Our Judgement Call – Sermon on Matthew 7:1-5, 21-23, 28-29

On the whole, people like being nice. People like being pleasant and agreeable. Sometimes though, it’s hard to be nice, particularly if someone is doing something wrong or worse, someone has wronged you. Being nice means you’ll lump it and move on. Often that means whatever’s wrong just never gets resolved. Nice, while most of the time not a problem, can become a problem when it keeps us from dealing with something that’s harmful. In the church, we sometimes have a nice problem. We don’t want to offend anyone. We want to be pleasant and agreeable, so we don’t say anything about something wrong. But then the problem never goes away. We have a nice problem, when that happens.

The thing about Christians is that we are supposed to recognize reality. That’s what confession is all about. We confess that we are captive to sin and cannot free ourselves. When we say that, we admit that things aren’t always good, that there’s problems, and we don’t possess all the skill necessary to make it right. Such a confession, according to popular wisdom, isn’t nice. It’s a pleasant thought to think that if I can see it, then I can do it, or if I just believe it, there’s nothing to it. But the truth of the matter is that no matter how much you put your mind to it, even if you think about it every night and day, just because you believe it doesn’t mean you can fly. Pointing that out isn’t nice.

We as Christians are called to acknowledge reality, though—not to gloss over it with niceness. But our acknowledgement of reality, particularly when it comes to bear on our life together with one another, must be done virtuously—that is, with wisdom, fairness, mercy, and love. When we acknowledge reality, when we acknowledge the truth, we do it with concern for how it’s received. We do it with kindness and humility. But we still do it.

Let us pray. May only God’s Word be spoken and may only God’s Word be heard; in the name of Jesus. Amen.

Nick’s alarm went off at 7:00 a.m. It’s Monday morning, and he doesn’t feel great. He hits the snooze button. He’d been out the night before with some friends at a Super Bowl party—Go Iggles!—wishing that the next morning wasn’t Monday after a party. The alarm goes off again. 7:09 a.m. He groans and hits the snooze button again. He rolls over. His dog Brutus comes up and starts licking him in the face. He knows it’s time to get up. Nick pushes Brutus away and decks his head under the blanket to get away from the dog. The alarm goes off again. 7:18 a.m. He has to get up or he’ll be late.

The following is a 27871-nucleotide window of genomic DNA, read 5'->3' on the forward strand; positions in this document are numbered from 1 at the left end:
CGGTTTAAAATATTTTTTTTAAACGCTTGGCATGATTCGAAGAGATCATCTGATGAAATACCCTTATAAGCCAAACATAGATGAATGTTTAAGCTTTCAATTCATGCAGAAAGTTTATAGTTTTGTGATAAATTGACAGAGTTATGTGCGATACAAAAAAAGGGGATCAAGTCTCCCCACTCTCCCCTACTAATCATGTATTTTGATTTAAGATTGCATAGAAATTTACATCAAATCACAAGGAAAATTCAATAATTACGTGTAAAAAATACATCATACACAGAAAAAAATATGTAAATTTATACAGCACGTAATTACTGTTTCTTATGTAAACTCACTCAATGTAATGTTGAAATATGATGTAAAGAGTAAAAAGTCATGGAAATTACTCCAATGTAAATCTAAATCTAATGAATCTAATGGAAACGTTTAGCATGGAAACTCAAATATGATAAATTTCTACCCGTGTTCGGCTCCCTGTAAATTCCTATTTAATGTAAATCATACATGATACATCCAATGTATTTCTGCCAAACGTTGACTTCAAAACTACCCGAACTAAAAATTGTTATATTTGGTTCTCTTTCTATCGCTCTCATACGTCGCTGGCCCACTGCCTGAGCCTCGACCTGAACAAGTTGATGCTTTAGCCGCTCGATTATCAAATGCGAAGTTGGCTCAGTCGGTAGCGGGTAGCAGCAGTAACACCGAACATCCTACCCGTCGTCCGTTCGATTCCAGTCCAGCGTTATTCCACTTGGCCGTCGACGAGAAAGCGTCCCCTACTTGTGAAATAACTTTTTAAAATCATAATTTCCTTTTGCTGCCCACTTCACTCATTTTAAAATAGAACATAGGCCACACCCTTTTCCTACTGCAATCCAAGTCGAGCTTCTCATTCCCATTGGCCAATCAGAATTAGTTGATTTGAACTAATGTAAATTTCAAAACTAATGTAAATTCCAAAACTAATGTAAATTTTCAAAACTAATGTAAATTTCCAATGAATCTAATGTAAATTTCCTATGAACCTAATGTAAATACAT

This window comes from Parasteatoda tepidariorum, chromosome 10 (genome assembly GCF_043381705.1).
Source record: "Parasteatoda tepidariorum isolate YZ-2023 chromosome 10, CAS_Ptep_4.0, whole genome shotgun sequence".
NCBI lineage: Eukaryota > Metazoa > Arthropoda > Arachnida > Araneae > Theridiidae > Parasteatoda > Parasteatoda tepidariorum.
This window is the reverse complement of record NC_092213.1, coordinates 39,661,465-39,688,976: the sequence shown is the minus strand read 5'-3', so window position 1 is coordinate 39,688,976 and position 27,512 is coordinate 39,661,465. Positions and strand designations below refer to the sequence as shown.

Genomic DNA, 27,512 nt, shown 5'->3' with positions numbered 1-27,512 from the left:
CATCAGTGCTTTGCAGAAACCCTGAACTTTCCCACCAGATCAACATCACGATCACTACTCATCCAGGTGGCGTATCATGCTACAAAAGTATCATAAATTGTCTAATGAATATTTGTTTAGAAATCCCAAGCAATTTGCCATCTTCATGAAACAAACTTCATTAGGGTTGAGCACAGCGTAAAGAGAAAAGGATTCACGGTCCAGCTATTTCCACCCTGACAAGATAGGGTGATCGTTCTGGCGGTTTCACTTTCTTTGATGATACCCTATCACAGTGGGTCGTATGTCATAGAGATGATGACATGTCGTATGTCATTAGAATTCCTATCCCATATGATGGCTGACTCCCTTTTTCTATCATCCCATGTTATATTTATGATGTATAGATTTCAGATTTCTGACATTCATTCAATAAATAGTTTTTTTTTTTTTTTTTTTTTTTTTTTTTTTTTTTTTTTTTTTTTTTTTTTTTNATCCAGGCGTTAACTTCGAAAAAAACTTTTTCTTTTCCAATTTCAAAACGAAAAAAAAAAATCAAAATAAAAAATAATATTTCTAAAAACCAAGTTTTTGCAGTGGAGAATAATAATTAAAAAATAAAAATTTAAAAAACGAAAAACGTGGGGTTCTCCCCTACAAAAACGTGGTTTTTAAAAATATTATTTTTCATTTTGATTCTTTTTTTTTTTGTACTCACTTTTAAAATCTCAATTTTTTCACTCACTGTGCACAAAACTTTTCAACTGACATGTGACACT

He heads to the shower.

Drops the soap.

The shampoo bottle is empty.

It’s going to be one of those days…

He goes downstairs, puts water and coffee in the pot and goes to pick up the newspaper. There’s an orange envelope on his stoop instead of the paper. He forgot to pay his subscription, so the newspaper isn’t coming anymore. Great. He goes back inside.

Coffee’s not brewing.

What’s wrong?

Oh, fantastic. He didn’t turn the pot on.

This is a fabulous morning.

He looks at the clock. 8:03 a.m. He missed the bus. Fabulous. He’ll have to walk to work…

He can pick up a coffee and newspaper on the way.

He grabs his bag, pushes past Brutus who is being needier than usual. Oh, that’s right! He forgot to feed the dog. He puts down his bag, goes back and gets the dogfood bag. He drops it, and it spills all over the floor. Brutus goes crazy. Food! Nick just shakes his head and lets it go. He doesn’t have time for this!

He dashes out the door and to the corner store. It’s full of people. Kids on their way to school. Retirees who should stay home until working people are in their offices. Just too much. He grabs a newspaper and heads over to the barista. He gives her his order—dark roast with extra caramel, heavy cream and honey, not sugar. The barista takes his order and gives him a slip. He goes to register. An elderly woman is already here paying for a newspaper—with coins. She’s picking through her wallet for nickels, dimes, and quarters, and laughing with the cashier. Nick’s temper is about to boil over. Who pays for a newspaper with coins in this day and age?! What’s wrong with this lady?